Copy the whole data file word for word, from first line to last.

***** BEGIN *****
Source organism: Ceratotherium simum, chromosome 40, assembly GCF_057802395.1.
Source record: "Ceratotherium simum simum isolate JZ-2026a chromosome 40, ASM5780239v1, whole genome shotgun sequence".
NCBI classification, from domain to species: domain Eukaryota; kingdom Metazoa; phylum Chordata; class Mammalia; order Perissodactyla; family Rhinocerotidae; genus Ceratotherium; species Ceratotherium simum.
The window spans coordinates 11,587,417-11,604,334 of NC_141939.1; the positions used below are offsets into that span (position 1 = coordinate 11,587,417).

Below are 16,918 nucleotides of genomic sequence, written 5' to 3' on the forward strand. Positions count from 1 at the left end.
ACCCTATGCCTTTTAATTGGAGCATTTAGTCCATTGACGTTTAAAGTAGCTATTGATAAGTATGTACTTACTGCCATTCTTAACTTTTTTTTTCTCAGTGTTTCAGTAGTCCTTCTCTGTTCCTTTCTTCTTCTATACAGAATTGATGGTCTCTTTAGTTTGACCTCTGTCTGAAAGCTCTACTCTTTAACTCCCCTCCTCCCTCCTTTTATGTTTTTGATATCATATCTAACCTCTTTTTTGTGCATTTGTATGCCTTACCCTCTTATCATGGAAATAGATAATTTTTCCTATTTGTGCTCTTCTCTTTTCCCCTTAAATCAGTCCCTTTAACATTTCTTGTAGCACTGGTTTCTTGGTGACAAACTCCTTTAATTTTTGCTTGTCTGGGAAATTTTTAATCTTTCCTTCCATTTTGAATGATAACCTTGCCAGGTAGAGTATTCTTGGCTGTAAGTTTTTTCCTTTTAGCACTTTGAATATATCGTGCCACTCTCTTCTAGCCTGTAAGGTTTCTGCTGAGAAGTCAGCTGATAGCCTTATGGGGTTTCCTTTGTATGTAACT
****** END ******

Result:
Source organism: Ceratotherium simum, chromosome 40, assembly GCF_057802395.1.
Source record: "Ceratotherium simum simum isolate JZ-2026a chromosome 40, ASM5780239v1, whole genome shotgun sequence".
NCBI classification, from domain to species: domain Eukaryota; kingdom Metazoa; phylum Chordata; class Mammalia; order Perissodactyla; family Rhinocerotidae; genus Ceratotherium; species Ceratotherium simum.
The window spans coordinates 11,587,417-11,604,334 of NC_141939.1; the positions used below are offsets into that span (position 1 = coordinate 11,587,417).

Below are 16,918 nucleotides of genomic sequence, written 5' to 3' on the forward strand. Positions count from 1 at the left end.
ACCCTATGCCTTTTAATTGGAGCATTTAGTCCATTGACGTTTAAAGTAGCTATTGATAAGTATGTACTTACTGCCATTCTTAACTTTTTTTTTCTCAGTGTTTCAGTAGTCCTTCTCTGTTCCTTTCTTCTTCTATACAGAATTGATGGTCTCTTTAGTTTGACCTCTGTCTGAAAGCTCTACTCTTTAACTCCCCTCCTCCCTCCTTTTATGTTTTTGATATCATATCTAACCTCTTTTTTGTGCATTTGTATGCCTTACCCTCTTATCATGGAAATAGATAATTTTTCCTATTTGTGCTCTTCTCTTTTCCCCTTAAATCAGTCCCTTTAACATTTCTTGTAGCACTGGTTTCTTGGTGACAAACTCCTTTAATTTTTGCTTGTCTGGGAAATTTTTAATCTTTCCTTCCATTTTGAATGATAACCTTGCCAGGTAGAGTATTCTTGGCTGTAAGTTTTTTCCTTTTAGCACTTTGAATATATCGTGCCACTCTCTTCTAGCCTGTAAGGTTTCTGCTGAGAAGTCAGCTGATAGCCTTATGGGGTTTCCTTTGTATGTAACT